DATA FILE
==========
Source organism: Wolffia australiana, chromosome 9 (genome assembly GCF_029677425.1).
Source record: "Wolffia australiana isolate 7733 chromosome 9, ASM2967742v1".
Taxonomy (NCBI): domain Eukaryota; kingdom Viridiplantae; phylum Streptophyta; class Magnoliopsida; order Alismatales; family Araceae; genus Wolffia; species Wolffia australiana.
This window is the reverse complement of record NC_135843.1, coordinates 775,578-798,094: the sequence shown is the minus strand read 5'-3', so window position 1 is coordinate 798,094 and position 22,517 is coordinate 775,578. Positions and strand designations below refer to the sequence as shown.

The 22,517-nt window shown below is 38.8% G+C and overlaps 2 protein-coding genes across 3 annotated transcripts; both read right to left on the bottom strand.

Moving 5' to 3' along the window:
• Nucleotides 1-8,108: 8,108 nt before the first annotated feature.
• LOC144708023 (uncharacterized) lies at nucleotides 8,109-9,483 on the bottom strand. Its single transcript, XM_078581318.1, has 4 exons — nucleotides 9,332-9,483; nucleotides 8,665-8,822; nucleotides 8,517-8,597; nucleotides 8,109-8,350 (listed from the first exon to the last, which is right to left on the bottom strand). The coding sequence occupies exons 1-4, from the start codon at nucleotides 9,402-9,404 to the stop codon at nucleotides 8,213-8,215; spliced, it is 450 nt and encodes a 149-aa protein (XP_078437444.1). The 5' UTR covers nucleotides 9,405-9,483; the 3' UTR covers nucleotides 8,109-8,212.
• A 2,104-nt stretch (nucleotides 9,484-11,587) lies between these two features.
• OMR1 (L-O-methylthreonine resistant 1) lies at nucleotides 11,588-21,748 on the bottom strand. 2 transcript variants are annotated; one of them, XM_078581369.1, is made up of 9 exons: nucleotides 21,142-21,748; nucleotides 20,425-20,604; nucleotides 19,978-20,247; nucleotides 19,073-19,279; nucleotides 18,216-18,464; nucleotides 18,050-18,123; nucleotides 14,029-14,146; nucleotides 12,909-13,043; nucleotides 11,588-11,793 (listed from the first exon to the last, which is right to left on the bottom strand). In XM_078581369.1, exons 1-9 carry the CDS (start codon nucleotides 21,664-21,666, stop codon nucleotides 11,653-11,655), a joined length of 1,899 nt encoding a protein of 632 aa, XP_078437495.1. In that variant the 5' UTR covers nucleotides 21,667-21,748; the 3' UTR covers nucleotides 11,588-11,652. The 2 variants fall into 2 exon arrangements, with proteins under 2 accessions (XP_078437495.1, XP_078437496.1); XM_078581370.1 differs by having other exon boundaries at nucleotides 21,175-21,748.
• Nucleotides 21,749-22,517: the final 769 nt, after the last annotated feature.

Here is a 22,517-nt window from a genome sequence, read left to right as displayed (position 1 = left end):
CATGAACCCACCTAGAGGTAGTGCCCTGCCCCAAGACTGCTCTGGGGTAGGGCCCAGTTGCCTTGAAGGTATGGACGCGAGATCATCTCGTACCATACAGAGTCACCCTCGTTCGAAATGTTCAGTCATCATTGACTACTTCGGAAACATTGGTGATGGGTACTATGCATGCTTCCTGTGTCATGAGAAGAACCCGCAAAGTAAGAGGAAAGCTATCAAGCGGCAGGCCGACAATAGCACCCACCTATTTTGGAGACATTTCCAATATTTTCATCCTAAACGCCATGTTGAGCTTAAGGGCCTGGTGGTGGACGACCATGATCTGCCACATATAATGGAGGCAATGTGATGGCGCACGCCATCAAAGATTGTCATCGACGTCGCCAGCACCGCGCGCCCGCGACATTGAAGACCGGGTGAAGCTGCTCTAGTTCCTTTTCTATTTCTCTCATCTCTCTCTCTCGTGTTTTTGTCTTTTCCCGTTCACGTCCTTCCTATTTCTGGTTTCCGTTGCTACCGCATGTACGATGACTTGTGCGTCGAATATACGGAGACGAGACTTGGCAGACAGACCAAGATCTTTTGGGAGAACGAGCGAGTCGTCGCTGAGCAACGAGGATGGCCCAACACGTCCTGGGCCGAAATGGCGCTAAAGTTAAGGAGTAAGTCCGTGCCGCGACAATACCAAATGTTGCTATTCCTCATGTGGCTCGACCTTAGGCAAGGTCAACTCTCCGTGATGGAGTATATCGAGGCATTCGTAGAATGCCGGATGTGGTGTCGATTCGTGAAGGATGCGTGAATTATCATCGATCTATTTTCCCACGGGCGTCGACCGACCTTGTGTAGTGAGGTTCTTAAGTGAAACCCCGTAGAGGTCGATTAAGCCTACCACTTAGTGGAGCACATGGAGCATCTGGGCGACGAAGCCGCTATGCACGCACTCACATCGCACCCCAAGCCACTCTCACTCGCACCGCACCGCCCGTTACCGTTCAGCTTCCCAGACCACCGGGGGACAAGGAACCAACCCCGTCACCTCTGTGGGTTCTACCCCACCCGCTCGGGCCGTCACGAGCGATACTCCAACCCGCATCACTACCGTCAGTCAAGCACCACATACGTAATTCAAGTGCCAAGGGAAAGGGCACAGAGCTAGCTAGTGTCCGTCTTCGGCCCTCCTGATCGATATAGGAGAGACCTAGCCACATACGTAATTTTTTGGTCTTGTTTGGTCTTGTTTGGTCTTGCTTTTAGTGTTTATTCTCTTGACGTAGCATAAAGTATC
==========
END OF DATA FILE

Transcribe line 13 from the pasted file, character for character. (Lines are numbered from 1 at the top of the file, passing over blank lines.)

CATGAACCCACCTAGAGGTAGTGCCCTGCCCCAAGACTGCTCTGGGGTAGGGCCCAGTTGCCTTGAAGGTATGGACGCGAGATCATCTCGTACCATACAGAGTCACCCTCGTTCGAAATGTTCAGTCATCATTGACTACTTCGGAAACATTGGTGATGGGTACTATGCATGCTTCCTGTGTCATGAGAAGAACCCGCAAAGTAAGAGGAAAGCTATCAAGCGGCAGGCCGACAATAGCACCCACCTATTTTGGAGACATTTCCAATATTTTCATCCTAAACGCCATGTTGAGCTTAAGGGCCTGGTGGTGGACGACCATGATCTGCCACATATAATGGAGGCAATGTGATGGCGCACGCCATCAAAGATTGTCATCGACGTCGCCAGCACCGCGCGCCCGCGACATTGAAGACCGGGTGAAGCTGCTCTAGTTCCTTTTCTATTTCTCTCATCTCTCTCTCTCGTGTTTTTGTCTTTTCCCGTTCACGTCCTTCCTATTTCTGGTTTCCGTTGCTACCGCATGTACGATGACTTGTGCGTCGAATATACGGAGACGAGACTTGGCAGACAGACCAAGATCTTTTGGGAGAACGAGCGAGTCGTCGCTGAGCAACGAGGATGGCCCAACACGTCCTGGGCCGAAATGGCGCTAAAGTTAAGGAGTAAGTCCGTGCCGCGACAATACCAAATGTTGCTATTCCTCATGTGGCTCGACCTTAGGCAAGGTCAACTCTCCGTGATGGAGTATATCGAGGCATTCGTAGAATGCCGGATGTGGTGTCGATTCGTGAAGGATGCGTGAATTATCATCGATCTATTTTCCCACGGGCGTCGACCGACCTTGTGTAGTGAGGTTCTTAAGTGAAACCCCGTAGAGGTCGATTAAGCCTACCACTTAGTGGAGCACATGGAGCATCTGGGCGACGAAGCCGCTATGCACGCACTCACATCGCACCCCAAGCCACTCTCACTCGCACCGCACCGCCCGTTACCGTTCAGCTTCCCAGACCACCGGGGGACAAGGAACCAACCCCGTCACCTCTGTGGGTTCTACCCCACCCGCTCGGGCCGTCACGAGCGATACTCCAACCCGCATCACTACCGTCAGTCAAGCACCACATACGTAATTCAAGTGCCAAGGGAAAGGGCACAGAGCTAGCTAGTGTCCGTCTTCGGCCCTCCTGATCGATATAGGAGAGACCTAGCCACATACGTAATTTTTTGGTCTTGTTTGGTCTTGTTTGGTCTTGCTTTTAGTGTTTATTCTCTTGACGTAGCATAAAGTATC